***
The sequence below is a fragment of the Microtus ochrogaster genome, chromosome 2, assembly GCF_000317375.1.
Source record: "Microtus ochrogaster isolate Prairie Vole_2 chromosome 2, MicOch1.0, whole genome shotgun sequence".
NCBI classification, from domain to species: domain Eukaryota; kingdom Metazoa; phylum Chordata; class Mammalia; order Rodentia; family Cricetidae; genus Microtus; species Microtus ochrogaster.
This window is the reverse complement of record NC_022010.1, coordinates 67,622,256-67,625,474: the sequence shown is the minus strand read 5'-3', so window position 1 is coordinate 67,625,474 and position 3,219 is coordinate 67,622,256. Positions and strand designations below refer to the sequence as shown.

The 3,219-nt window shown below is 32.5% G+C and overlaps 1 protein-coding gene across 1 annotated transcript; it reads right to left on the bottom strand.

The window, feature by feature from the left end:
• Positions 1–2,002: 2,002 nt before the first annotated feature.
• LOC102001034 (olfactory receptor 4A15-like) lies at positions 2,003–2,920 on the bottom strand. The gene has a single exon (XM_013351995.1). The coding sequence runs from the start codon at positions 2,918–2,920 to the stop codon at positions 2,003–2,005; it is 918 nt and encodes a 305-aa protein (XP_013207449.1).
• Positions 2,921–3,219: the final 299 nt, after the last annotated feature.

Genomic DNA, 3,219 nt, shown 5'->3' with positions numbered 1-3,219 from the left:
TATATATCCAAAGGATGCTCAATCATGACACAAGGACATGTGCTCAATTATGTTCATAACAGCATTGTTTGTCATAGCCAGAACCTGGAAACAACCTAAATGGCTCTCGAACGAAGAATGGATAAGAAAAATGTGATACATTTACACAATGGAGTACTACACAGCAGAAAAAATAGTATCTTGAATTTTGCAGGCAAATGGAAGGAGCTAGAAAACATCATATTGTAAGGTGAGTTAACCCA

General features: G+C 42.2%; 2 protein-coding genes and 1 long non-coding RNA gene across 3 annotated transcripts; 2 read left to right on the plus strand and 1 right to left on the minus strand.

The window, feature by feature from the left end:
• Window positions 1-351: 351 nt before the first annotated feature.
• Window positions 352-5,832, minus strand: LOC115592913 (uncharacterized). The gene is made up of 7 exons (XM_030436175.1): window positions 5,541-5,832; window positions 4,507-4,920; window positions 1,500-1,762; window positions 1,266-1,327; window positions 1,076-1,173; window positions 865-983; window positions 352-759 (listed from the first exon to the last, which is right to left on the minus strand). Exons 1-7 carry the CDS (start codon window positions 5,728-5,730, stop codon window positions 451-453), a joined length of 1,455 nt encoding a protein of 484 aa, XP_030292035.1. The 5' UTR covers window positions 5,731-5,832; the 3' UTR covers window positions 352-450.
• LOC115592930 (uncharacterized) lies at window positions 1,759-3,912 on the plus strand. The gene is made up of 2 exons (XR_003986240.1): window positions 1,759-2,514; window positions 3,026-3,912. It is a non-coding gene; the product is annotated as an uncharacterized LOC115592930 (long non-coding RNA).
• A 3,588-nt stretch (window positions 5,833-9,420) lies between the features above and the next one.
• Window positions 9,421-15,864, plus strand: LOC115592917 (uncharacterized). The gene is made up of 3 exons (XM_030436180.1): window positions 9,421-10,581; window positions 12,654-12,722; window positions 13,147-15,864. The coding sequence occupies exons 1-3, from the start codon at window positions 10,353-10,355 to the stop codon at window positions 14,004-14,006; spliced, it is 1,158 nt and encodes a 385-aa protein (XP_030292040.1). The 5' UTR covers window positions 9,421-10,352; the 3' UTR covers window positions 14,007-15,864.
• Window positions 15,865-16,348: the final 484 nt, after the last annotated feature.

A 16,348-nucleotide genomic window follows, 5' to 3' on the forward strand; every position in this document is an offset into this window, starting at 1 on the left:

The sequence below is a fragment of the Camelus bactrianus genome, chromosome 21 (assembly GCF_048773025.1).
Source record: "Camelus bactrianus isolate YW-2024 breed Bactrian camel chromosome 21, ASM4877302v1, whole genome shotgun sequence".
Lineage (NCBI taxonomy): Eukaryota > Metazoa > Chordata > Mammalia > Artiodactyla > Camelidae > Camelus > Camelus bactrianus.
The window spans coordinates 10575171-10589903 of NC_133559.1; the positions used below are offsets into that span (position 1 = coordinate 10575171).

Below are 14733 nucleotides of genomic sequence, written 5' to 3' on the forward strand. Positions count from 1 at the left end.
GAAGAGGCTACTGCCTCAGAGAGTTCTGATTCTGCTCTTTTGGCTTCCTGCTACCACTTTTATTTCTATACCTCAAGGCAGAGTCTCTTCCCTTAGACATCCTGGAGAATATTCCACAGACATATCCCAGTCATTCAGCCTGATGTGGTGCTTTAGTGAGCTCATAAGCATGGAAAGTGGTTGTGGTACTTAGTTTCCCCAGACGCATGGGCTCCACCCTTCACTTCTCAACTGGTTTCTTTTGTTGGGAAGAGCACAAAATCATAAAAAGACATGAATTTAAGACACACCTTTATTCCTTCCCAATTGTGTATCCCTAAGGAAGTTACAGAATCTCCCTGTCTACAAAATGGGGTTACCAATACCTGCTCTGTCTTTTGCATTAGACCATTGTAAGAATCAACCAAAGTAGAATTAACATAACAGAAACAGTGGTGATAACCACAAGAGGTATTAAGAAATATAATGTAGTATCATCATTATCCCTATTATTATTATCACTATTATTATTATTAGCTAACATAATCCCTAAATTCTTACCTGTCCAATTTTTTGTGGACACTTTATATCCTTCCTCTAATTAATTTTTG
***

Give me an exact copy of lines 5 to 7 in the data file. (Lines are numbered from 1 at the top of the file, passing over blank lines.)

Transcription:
The 3,219-nt window shown below is 32.5% G+C and overlaps 1 protein-coding gene across 1 annotated transcript; it reads right to left on the bottom strand.

The window, feature by feature from the left end:
• Positions 1–2,002: 2,002 nt before the first annotated feature.